The Razz Crew had no formal membership list. Its work was done on the runways. Any man was eligible who could hang something on somebody else. The kidders-in‑chief were John Vorys and 'Al' Sturtevant. To make a sloppy landing within sight of these two was fatal. The unlucky flier never heard the end of it. His feelings were plowed and harrowed.
Retribution smote this pair of playful humorists. They were muffled for some time. Vorys, showing off, did a series of bounces in front of the runways. The spectators declared they could see the roof of the Hotel Poinciana beneath his acrobatic machine when he rebounded from the water for the last time. They laughed their heads off, loud, derisive mirth with the cut‑out open. It was a reception that subdued Mr. Vorys. He was not like himself.
Sturtevant also flubbed a landing. This put him on his mettle. He would show them. On his next flight he came so near to roosting in the cocoanut palms by the shore that an unfeeling instructor 'beached' him for several days. He was quieter, wrapped up in his thoughts, until the penalty wore off. The others had a brief respite from the champion razz artists. They scored on Sturtevant again when Dave Ingalls told him the story of Harry Davison in the Paris café. A pretty creature insisted on sitting in his lap and refused to budge when emphatically bidden to beat it. The situation embarrassed poor Harry very much p109indeed and after that he shunned the boulevard resorts and was easily startled. As elaborated by Dave Ingalls it was a sprightly tale.
'Al' Sturtevant grew so hilarious over it that he backed off the runway into •three feet of mud and water. His comrades consider it the best yet. He would get funny over other peoples' troubles, would he? It served him right for leading the 'blatt chorus for bum landings,' a crowd of miscreants loudly counting in unison the number of bounces scored, when the guilty party stepped out of his machine.
Ready to count the bounces of a returning soloist
Caleb Bragg ruled his crew with a firm hand and kept the lid on the joshers fairly well. They were seen trailing around after him one day, anxious to obey his orders. In fact they were busy fetching him all sorts of tools and gadgets, whether he asked for them or not. They aimed to please. He was trying to measure and fit a wire and had staked it on the floor. Somebody set a motor on it. He moved the wire to a bench and stretched it there. Another willing worker dumped a vise on it. Near the exploding point, Caleb ripped out, 'I suppose if I put it on the roof, the birds would nest on it.'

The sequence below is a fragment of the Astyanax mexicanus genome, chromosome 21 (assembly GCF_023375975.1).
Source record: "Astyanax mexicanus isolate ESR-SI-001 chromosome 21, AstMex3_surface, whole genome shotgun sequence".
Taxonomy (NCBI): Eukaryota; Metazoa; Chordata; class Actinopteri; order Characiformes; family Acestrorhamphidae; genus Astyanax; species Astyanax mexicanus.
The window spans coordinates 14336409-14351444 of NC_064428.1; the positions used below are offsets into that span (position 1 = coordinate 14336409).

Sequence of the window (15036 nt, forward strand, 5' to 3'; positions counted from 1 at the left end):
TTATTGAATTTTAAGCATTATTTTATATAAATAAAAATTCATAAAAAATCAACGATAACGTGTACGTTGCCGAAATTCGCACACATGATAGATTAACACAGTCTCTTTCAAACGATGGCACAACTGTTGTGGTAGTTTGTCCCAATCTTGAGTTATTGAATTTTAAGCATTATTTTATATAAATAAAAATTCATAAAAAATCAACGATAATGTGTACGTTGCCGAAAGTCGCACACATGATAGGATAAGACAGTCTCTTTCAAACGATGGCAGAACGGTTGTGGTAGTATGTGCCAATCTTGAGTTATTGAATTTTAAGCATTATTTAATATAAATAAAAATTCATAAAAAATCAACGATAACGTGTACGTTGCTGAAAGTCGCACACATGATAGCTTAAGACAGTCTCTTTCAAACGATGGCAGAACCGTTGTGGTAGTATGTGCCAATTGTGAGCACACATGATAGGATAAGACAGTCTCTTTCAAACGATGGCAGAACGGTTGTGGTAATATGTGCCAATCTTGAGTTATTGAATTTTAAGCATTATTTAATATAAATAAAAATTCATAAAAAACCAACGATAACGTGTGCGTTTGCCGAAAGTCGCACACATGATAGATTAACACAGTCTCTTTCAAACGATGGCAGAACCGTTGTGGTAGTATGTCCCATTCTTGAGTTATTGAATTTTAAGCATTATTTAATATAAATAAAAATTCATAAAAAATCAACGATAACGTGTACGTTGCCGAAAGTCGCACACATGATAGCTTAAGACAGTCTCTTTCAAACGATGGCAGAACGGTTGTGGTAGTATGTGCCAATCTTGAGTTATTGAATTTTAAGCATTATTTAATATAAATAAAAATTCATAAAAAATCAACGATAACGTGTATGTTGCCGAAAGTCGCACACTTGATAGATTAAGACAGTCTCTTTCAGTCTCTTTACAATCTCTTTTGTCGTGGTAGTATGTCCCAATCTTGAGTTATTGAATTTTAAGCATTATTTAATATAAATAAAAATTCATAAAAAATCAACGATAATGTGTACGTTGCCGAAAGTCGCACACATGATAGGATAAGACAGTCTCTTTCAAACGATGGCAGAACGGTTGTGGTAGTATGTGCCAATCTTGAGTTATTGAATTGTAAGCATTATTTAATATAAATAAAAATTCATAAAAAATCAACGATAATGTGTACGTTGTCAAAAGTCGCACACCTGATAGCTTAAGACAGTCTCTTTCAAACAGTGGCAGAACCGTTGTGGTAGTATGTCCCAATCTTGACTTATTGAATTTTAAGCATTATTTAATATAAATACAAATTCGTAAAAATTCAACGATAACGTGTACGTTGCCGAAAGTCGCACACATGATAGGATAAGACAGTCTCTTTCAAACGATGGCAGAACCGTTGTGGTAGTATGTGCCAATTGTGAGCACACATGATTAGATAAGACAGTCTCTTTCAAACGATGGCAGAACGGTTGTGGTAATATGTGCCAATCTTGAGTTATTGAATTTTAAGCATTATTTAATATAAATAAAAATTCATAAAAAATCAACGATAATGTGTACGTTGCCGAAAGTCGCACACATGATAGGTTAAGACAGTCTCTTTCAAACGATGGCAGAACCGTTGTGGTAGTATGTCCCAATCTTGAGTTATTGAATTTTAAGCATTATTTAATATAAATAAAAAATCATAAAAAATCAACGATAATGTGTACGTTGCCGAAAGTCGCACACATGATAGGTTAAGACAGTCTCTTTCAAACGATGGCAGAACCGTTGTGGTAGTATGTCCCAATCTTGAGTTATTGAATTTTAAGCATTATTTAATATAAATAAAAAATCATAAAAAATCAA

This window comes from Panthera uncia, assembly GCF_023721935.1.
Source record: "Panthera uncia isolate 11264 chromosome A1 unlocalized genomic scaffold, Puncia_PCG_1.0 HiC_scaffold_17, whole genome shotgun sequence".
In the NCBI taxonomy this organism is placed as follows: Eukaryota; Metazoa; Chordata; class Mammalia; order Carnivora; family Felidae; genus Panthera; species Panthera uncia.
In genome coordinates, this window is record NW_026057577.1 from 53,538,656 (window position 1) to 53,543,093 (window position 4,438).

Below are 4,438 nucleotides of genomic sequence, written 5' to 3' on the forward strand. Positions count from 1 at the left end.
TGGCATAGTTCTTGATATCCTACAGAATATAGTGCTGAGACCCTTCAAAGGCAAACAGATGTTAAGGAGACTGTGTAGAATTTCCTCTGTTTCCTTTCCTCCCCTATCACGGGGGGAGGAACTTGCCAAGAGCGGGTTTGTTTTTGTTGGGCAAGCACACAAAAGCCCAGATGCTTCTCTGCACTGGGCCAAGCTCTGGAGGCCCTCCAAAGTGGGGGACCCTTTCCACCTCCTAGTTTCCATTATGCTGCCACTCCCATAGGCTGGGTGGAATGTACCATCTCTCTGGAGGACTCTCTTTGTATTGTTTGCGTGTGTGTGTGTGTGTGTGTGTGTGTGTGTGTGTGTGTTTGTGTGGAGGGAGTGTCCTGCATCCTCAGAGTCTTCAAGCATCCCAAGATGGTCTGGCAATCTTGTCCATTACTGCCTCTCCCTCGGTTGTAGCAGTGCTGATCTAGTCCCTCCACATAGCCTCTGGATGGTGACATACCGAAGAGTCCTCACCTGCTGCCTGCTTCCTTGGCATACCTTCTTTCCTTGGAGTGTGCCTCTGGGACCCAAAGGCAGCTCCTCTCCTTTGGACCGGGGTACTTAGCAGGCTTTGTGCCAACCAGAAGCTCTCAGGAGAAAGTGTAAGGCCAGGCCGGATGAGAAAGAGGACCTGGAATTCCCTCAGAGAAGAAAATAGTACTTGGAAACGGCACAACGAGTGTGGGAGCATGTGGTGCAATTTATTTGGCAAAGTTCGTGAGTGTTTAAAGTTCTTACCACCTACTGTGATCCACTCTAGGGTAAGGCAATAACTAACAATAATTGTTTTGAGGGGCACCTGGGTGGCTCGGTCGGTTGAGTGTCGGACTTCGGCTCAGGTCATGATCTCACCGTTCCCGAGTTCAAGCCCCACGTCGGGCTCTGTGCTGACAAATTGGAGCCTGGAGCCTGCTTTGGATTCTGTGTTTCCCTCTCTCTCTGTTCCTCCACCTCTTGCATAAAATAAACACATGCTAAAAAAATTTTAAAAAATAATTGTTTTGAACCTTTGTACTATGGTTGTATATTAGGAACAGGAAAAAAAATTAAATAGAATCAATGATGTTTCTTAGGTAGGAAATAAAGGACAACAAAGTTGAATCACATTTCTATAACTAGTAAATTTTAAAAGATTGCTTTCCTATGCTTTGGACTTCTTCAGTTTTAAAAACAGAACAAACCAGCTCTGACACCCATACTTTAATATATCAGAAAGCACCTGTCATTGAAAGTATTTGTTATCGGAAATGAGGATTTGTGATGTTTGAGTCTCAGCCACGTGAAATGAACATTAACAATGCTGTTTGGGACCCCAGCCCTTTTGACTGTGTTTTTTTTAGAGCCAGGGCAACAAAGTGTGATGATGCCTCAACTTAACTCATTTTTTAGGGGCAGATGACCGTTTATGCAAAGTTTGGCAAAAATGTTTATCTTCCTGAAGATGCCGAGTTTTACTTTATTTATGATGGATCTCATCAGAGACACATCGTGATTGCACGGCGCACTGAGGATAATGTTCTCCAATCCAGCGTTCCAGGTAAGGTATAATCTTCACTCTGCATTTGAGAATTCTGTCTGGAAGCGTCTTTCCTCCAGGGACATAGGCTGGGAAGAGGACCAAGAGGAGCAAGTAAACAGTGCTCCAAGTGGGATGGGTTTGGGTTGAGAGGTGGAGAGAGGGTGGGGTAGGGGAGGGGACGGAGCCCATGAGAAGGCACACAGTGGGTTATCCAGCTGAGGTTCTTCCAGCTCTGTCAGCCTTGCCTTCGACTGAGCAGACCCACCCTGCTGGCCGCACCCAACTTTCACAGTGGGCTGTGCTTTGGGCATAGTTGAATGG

These frivolities were merely incidental, as Frank Lynch points out when he says:
It was my good fortune to take my first flight with Trubee, and I always felt that any confidence I had in flying was due to the painstaking, intelligent instruction I received from him. I was assigned to a crew with Ollie James, Bill Rockefeller, and 'Lotta' Lawrence, with Trubee as our leader. Our flights were hard-earned at this time, as we were responsible for the up‑keep and maintenance of the boats to which we were assigned. I had the good luck and misfortune to wrap wires and solder connections to the satisfaction of Fred Golder on my first attempt, and for some time was a veritable 'Bill Solder.' While our particular boat was up for a flight, the rest of the crew busied themselves getting gasoline and water ready for her return, and with p110this done they stretched at full length in the cocoanut grove between the runways to read Duchene and Loening.
The spirit of coöperation, earnestness, and work, the keen rivalry among the crews, and the general morale of the Unit was a happy condition that I have never seen duplicated or even approached. From the time we arrived at the hangars shortly after sun‑up and raced to get our planes in the water, until the last plane was put away at night, the fight for time in the air was unceasing. While we worked hard, we played just as hard.
Dave Ingalls has similar recollections of the spirit of the game at Palm Beach.
The first crew I was on was in charge of 'Di' Gates, with 'Ken' MacLeish, 'Ken' Smith, and 'Pat' Ireland. The competition was keen between crews. Each wanted to have the best machine and the most flying. So we went at it hard when anything needed fixing. To work one had to have tools, and to keep a machine in good shape you tried to find the best motor cover. 'Di' would tell us to get something and leave us to go and get it. As burglars we were good. We became very clever at picking up good motor covers that were lying about. When we had wangled something we wished to keep we painted a big number on it. And our friends were base enough to call us crooks!
There was never a thought about how much or how little we were working. The more we did the more we flew, and that was the mark we were shooting at. But it did come as a slight shock, after we had been there almost two months and had lugged gas and oil daily from the tanks to the machines, to have Lotta Lawrence come wandering along with two empty cans and ask where a guy could procure some petrol!
a A good account of the pioneering flight of the NC‑4 is given in Alden & Earle, Makers of Naval Tradition, pp339‑343.